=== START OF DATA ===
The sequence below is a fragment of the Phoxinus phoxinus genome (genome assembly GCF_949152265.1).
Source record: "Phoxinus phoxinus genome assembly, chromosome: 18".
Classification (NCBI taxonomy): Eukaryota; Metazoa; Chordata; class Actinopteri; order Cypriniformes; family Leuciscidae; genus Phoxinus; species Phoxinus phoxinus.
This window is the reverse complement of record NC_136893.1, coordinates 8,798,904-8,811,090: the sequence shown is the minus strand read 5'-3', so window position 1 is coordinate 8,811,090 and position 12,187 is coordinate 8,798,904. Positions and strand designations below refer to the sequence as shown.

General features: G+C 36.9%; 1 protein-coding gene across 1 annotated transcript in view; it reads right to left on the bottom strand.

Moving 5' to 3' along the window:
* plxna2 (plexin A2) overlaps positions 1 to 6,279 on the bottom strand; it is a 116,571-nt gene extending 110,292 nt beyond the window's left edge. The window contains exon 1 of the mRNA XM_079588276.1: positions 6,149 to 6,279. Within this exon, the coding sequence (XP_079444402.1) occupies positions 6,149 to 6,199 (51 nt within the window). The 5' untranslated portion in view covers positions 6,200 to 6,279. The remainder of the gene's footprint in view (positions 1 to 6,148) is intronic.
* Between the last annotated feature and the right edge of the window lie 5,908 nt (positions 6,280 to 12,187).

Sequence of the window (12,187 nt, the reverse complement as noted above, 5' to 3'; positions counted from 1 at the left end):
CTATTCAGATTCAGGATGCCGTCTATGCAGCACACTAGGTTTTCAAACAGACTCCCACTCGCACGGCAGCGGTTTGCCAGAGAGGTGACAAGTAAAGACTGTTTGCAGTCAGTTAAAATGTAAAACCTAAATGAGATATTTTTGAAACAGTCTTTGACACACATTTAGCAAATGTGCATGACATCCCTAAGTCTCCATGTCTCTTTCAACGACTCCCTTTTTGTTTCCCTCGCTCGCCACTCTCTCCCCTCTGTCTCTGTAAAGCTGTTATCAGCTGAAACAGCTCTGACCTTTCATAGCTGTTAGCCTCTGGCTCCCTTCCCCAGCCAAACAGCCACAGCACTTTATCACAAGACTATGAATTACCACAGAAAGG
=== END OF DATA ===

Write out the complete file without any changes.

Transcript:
The sequence below is a fragment of the Phoxinus phoxinus genome (genome assembly GCF_949152265.1).
Source record: "Phoxinus phoxinus genome assembly, chromosome: 18".
Classification (NCBI taxonomy): Eukaryota; Metazoa; Chordata; class Actinopteri; order Cypriniformes; family Leuciscidae; genus Phoxinus; species Phoxinus phoxinus.
This window is the reverse complement of record NC_136893.1, coordinates 8,798,904-8,811,090: the sequence shown is the minus strand read 5'-3', so window position 1 is coordinate 8,811,090 and position 12,187 is coordinate 8,798,904. Positions and strand designations below refer to the sequence as shown.

General features: G+C 36.9%; 1 protein-coding gene across 1 annotated transcript in view; it reads right to left on the bottom strand.

Moving 5' to 3' along the window:
* plxna2 (plexin A2) overlaps positions 1 to 6,279 on the bottom strand; it is a 116,571-nt gene extending 110,292 nt beyond the window's left edge. The window contains exon 1 of the mRNA XM_079588276.1: positions 6,149 to 6,279. Within this exon, the coding sequence (XP_079444402.1) occupies positions 6,149 to 6,199 (51 nt within the window). The 5' untranslated portion in view covers positions 6,200 to 6,279. The remainder of the gene's footprint in view (positions 1 to 6,148) is intronic.
* Between the last annotated feature and the right edge of the window lie 5,908 nt (positions 6,280 to 12,187).

Sequence of the window (12,187 nt, the reverse complement as noted above, 5' to 3'; positions counted from 1 at the left end):
CTATTCAGATTCAGGATGCCGTCTATGCAGCACACTAGGTTTTCAAACAGACTCCCACTCGCACGGCAGCGGTTTGCCAGAGAGGTGACAAGTAAAGACTGTTTGCAGTCAGTTAAAATGTAAAACCTAAATGAGATATTTTTGAAACAGTCTTTGACACACATTTAGCAAATGTGCATGACATCCCTAAGTCTCCATGTCTCTTTCAACGACTCCCTTTTTGTTTCCCTCGCTCGCCACTCTCTCCCCTCTGTCTCTGTAAAGCTGTTATCAGCTGAAACAGCTCTGACCTTTCATAGCTGTTAGCCTCTGGCTCCCTTCCCCAGCCAAACAGCCACAGCACTTTATCACAAGACTATGAATTACCACAGAAAGG